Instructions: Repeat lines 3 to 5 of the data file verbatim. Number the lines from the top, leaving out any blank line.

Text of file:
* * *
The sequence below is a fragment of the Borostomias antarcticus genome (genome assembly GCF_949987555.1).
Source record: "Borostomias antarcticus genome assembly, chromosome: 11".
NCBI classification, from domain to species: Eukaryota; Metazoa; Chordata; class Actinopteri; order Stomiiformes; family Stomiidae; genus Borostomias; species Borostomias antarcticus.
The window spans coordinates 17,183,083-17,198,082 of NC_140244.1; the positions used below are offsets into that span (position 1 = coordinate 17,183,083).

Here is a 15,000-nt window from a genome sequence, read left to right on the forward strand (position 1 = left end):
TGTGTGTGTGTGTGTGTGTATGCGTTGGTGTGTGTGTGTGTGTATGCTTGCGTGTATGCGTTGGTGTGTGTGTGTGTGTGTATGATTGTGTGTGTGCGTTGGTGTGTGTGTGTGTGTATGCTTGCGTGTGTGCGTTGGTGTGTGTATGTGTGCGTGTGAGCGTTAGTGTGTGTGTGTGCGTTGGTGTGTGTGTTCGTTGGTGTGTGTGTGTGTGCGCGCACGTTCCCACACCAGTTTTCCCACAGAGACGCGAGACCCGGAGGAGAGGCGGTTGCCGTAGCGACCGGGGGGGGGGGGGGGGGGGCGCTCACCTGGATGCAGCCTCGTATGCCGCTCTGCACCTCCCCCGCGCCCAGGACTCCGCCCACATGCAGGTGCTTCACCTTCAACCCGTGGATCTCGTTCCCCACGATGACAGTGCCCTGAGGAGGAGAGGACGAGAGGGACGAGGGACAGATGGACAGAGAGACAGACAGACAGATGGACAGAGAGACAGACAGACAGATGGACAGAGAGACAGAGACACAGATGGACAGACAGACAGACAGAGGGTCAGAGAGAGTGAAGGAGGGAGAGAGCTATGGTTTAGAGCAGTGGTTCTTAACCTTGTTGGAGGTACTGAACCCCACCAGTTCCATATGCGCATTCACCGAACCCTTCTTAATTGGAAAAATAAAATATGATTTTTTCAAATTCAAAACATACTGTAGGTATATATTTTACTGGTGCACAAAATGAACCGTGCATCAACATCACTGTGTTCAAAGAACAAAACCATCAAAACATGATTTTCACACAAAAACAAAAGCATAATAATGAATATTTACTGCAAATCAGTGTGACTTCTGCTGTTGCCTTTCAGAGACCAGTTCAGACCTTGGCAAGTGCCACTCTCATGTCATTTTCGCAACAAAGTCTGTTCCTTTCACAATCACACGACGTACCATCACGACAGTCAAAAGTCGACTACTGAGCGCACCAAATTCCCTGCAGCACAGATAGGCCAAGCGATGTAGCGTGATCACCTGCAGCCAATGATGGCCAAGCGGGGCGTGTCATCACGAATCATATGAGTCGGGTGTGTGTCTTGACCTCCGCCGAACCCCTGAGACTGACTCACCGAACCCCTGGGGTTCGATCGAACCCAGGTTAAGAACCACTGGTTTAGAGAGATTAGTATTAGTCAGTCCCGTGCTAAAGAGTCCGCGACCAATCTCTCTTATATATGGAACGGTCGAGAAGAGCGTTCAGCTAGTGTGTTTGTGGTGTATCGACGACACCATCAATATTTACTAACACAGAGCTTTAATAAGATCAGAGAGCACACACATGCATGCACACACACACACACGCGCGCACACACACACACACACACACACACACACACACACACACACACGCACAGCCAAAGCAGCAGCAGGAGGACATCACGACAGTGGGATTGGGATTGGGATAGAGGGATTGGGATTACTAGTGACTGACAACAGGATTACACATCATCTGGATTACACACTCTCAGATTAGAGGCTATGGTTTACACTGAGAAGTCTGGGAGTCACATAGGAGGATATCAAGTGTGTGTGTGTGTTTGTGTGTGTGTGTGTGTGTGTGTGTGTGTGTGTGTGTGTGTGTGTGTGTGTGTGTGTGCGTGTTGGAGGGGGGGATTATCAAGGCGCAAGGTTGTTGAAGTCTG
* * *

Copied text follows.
NCBI classification, from domain to species: Eukaryota; Metazoa; Chordata; class Actinopteri; order Stomiiformes; family Stomiidae; genus Borostomias; species Borostomias antarcticus.
The window spans coordinates 17,183,083-17,198,082 of NC_140244.1; the positions used below are offsets into that span (position 1 = coordinate 17,183,083).

Here is a 15,000-nt window from a genome sequence, read left to right on the forward strand (position 1 = left end):